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|John Peter Zenger
subject of the first ever "freedom of the press" trial in America
John Peter Zenger was born in the Palatinate region of what is now Germany in 1697. His family emigrated to America in 1710, and John was apprenticed to William Bradford, then the only printer in New York. After eight years with Bradford, Zenger moved to Chestertown, Maryland, where he opened his own print shop. Zenger failed to prosper in Maryland, so he moved back to New York in 1722 and entered into a partnership with Bradford. In 1726 he became the second printer in New York when he again opened his own shop. He spent the next six years in relative obscurity, printing primarily religious tracts and open letters, most of them in Dutch. In 1730 he brought out the first arithmetic textbook printed in New York.
The Case That Made Zenger Famous
On August 1, 1732, William Cosby arrived in New York to assume his position as Governor. For a brief period after his arrival, Cosby shared his position with outgoing Governor Rip Van Dam, and in the fall of 1732 Cosby demanded that Van Dam split part of his salary with him. When Van Dam refused, Cosby sued, and lost. Rather than accept the loss of his lawsuit, Cosby tried to use his office to get what he wanted. In December of 1732, Cosby created a new Court of Equity, which he expected to rule in his favor against Van Dam. In April of 1733, the New York Supreme Court heard arguments on the issue of whether Cosby had the authority to create a new court. In hopes of getting a favorable decision, Cosby removed Chief Justice Lewis Morris (who just happened to have been the sole vote against him in the original Van Dam case) and replaced him with James Delancey (an ardent supporter of Cosby).
On November 5, 1733, Zenger printed and released the first issue of the New York Weekly Journal, a paper funded by James Alexander, an outspoken opponent of Cosby. Despite bad printing and Zenger's poor command of the English language, the paper quickly attracted a popular following with its sharp criticism of the government, and for its poems making fun of Cosby. On January 28, 1734, the Journal accused Cosby of threatening the "liberties and properties" of the people. In response, Cosby had an editorial printed in the New York Gazette (which happened to be printed by Zenger's old boss) that accused the Journal of having printed "an aggravated libel." The Journal responded in September 1734 with two weekly issues accusing Cosby of violating the rules of his office.
By now Cosby had had enough, and in October 1734 he had Delancey put the issue of the "libels" before a grand jury, with the intention of having the author(s) of the articles tried before a criminal court. The grand jury refused to indict, however, due to a lack of evidence concerning the true identity of the author(s). A dissatisfied Cosby then ordered copies of the Journal be "burned by the hands of the common hangman or whipper near the pillory in this city." When magistrates refused to carry out the order, Cosby had the burning carried out by the editor of the Gazette.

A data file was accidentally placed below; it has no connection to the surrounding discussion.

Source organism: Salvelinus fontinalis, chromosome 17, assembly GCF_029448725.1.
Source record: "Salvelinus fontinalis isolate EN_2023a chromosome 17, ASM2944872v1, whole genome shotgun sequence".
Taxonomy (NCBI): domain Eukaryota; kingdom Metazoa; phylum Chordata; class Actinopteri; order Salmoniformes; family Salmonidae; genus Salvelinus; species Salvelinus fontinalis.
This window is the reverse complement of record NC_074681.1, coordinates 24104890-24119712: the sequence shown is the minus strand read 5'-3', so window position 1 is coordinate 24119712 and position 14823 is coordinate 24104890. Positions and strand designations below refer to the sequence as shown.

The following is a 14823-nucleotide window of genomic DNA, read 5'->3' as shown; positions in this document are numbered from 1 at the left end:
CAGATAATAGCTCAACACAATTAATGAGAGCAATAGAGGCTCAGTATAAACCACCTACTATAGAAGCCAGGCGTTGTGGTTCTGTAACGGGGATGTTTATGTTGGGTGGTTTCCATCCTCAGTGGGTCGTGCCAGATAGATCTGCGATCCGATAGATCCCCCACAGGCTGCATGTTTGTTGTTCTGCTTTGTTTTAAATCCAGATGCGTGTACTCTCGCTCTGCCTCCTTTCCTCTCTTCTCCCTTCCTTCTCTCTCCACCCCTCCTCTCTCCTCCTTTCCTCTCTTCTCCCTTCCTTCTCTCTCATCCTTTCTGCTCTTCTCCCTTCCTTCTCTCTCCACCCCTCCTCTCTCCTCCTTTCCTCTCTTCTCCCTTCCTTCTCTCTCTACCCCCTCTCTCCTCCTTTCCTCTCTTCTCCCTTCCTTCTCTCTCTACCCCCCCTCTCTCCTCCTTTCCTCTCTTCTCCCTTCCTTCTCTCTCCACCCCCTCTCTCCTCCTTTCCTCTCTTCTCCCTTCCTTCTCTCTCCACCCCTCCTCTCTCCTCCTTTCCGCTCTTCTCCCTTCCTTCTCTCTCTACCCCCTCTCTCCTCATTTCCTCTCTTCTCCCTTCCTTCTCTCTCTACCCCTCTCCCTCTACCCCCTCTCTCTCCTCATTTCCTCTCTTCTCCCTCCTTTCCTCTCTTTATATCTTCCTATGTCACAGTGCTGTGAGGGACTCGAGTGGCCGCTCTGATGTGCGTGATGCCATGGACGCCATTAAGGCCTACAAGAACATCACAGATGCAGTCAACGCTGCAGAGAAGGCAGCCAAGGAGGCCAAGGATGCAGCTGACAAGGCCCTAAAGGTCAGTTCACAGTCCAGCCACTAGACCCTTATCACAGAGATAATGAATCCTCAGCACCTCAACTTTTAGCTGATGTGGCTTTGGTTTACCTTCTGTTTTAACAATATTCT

Governor Cosby has copies of the Journal burned
Unable to take action against the men writing the editorials against him, Cosby decided to take action against the publisher of the editorials, Zenger. On November 2, 1734, Cosby ordered that a bench warrant be issued for the arrest of John Peter Zenger, on charges that he had published "libelous and seditious" articles against the government (an actual crime in those days). Zenger was arrested on November 17, and, thanks to orders from Zenger, was forced to spend the next nine months in jail because he couldn't pay the exorbitantly high bail.
Jury selection for Zenger's trial began on July 29, 1735, and the trial was held on August 4, 1735. According to the legal principles in effect at the time, all that was necessary for a guilty verdict was that the prosecution prove that the articles in question were printed by the accused -- the truth or falseness of the articles themselves was irrelevant. Fortunately for Zenger, however, he was defended by one of the best trial lawyers of the day, Andrew Hamilton of Philadelphia. Hamilton acknowledged that Zenger did indeed publish the articles in question, but argued that the jury should return a "not guilty" verdict since the statements published were true and, therefore, not "libelous." The jury agreed with Hamilton, and did indeed return with a "not guilty" verdict after a very short deliberation.
Zenger received much patronage printing as a result of his trial, and served briefly as public printer for the colonies of New York (1737) and New Jersey (1738). The trial itself, however, did little to change the law, since the printing of "libelous and/or seditious" articles remained a crime in the United States until the early 19th century. John Peter Zenger died in New York on July 28, 1746.
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This page was last updated on 10/13/2017.